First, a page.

– Ali Gharib and Jim Lobe
WASHINGTON (IPS/GIN) – The United States and its allies must act urgently to prevent Pakistan from descending into a spiral of economic, security, and political crises, according to a new report released here by an influential think tank.
The 27-page report, “Needed: A Comprehensive U.S. Policy Towards Pakistan,” called for at least $4 billion to $5 billion in new aid for Islamabad of which $1 billion should be earmarked for the military and the police, to help ward off the growing threat posed to the central government by Islamic militants based in the frontier regions with Afghanistan and linked to Al-Qaeda.
“Simply put, time is running out for stabilizing Pakistan’s economy and security,” the task force warned. “We cannot stress the magnitude of the dangerous enough nor the need for greater action now,” it stressed, adding that failure to provide needed assistance could well result in “state failure.”
“If we fail, we face a truly frightening prospect: terrorist sanctuary, economic meltdown, and spiraling radicalism, all in a nation with 170 million inhabitants and a full arsenal of nuclear weapons,” Senate Foreign Relations Committee Chairman John Kerry said Feb. 25 at a Capitol Hill briefing, at which the report was released.
“The stakes could not be higher, and (this) report could not be more timely,” said Sen. Kerry (D-Mass).
Sen. Kerry, who served as the working group’s co-chairman along with former Republican Sen. Chuck Hagel, used the report to push for swift congressional passage of a bill that would authorize $7.5 billion in non-military aid for Pakistan over the next five years.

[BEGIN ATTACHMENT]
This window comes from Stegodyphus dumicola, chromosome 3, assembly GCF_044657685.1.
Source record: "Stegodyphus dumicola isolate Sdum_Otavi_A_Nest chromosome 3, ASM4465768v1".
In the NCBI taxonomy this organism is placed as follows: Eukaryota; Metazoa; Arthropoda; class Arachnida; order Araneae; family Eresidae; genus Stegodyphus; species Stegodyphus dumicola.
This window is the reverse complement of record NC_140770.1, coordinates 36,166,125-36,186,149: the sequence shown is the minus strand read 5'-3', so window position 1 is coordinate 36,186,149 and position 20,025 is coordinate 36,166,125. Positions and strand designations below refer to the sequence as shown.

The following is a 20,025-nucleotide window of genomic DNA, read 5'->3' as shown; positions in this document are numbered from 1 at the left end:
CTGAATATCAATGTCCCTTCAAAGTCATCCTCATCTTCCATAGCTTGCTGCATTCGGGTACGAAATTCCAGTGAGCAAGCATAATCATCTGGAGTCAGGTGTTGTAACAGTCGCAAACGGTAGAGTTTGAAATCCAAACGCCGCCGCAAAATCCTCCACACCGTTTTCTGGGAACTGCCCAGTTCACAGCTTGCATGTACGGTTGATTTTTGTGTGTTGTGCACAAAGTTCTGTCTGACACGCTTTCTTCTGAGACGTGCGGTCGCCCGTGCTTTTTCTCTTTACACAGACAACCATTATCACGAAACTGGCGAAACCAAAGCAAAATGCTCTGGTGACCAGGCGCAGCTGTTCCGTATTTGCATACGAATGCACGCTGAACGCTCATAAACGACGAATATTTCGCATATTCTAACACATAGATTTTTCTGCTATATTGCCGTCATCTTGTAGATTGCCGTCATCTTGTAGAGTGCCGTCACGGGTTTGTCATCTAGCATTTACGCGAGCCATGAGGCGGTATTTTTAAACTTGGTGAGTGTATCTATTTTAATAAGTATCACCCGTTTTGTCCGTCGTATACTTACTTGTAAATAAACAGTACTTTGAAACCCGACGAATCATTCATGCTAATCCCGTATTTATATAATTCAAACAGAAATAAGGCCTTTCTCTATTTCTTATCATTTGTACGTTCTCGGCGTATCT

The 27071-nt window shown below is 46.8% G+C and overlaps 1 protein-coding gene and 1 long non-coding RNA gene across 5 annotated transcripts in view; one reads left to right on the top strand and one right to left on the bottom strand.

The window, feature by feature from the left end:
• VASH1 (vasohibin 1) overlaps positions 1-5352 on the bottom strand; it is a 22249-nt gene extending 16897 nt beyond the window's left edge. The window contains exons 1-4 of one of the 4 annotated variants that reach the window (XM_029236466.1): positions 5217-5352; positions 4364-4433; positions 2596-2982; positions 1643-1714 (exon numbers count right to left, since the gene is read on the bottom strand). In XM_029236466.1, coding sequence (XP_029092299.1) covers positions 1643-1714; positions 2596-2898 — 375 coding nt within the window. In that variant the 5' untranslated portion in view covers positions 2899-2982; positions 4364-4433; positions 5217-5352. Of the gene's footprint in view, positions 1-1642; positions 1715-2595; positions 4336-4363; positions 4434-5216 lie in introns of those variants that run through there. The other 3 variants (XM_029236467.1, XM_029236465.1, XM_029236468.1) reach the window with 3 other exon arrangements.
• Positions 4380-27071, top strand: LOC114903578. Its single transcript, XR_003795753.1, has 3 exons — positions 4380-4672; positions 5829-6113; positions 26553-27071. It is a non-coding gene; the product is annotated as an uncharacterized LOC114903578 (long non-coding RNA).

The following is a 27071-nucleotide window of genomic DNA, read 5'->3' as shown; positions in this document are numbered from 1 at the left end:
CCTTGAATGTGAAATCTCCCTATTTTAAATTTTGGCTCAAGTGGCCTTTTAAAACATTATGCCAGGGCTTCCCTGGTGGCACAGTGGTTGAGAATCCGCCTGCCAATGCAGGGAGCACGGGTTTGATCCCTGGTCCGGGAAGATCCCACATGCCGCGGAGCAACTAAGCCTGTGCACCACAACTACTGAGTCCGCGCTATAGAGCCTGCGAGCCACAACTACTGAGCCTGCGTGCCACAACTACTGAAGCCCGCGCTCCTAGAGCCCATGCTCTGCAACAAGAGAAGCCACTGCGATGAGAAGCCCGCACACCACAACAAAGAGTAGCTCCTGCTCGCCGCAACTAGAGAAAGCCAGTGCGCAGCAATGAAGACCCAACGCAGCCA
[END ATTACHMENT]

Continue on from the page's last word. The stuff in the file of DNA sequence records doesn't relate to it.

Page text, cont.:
Co-sponsored with the ranking Republican on the Foreign Relations Committee, Richard Lugar, the bill enjoys strong backing from President Barack Obama, as well as Vice President Joseph Biden, who introduced a similar bill in the Senate last year.
The new report comes amid a comprehensive review by the administration over future U.S. policy toward both Afghanistan and Pakistan-or what is increasingly referred to as “AfPak”-headed by former senior CIA South Asia analyst Bruce Riedel.
The recommendations produced by that review, which is supposed to be completed within 60 days, are to be implemented by former UN Ambassador Richard Holbrooke, who was appointed by Mr. Obama to serve as a special representative for “AfPak” just three days after the new president took office.
Mr. Holbrooke traveled to the region one week later, highlighting how serious the administration considers the situation in Southwest Asia to be.
Indeed, the administration was hosting a meeting of top Pakistani and Afghan officials, including Pakistan’s powerful army chief, Gen. Ashfaq Kiyani, in order to gain their input for the review.
The meeting is also aimed at encouraging the two governments to work much more closely together, and with Washington, in combating the growing Taliban insurgency on both sides of their common border.
That meeting follows an announcement by President Obama that he will send 17,000 more U.S. troops to Afghanistan in the coming months to join the NATO-led force of some 65,000 already deployed there in hopes of beating back recent gains by the Taliban.
But Mr. Holbrooke himself has warned that “there is no way that the international effort in Afghanistan can succeed unless Pakistan can get its western tribal areas under control.”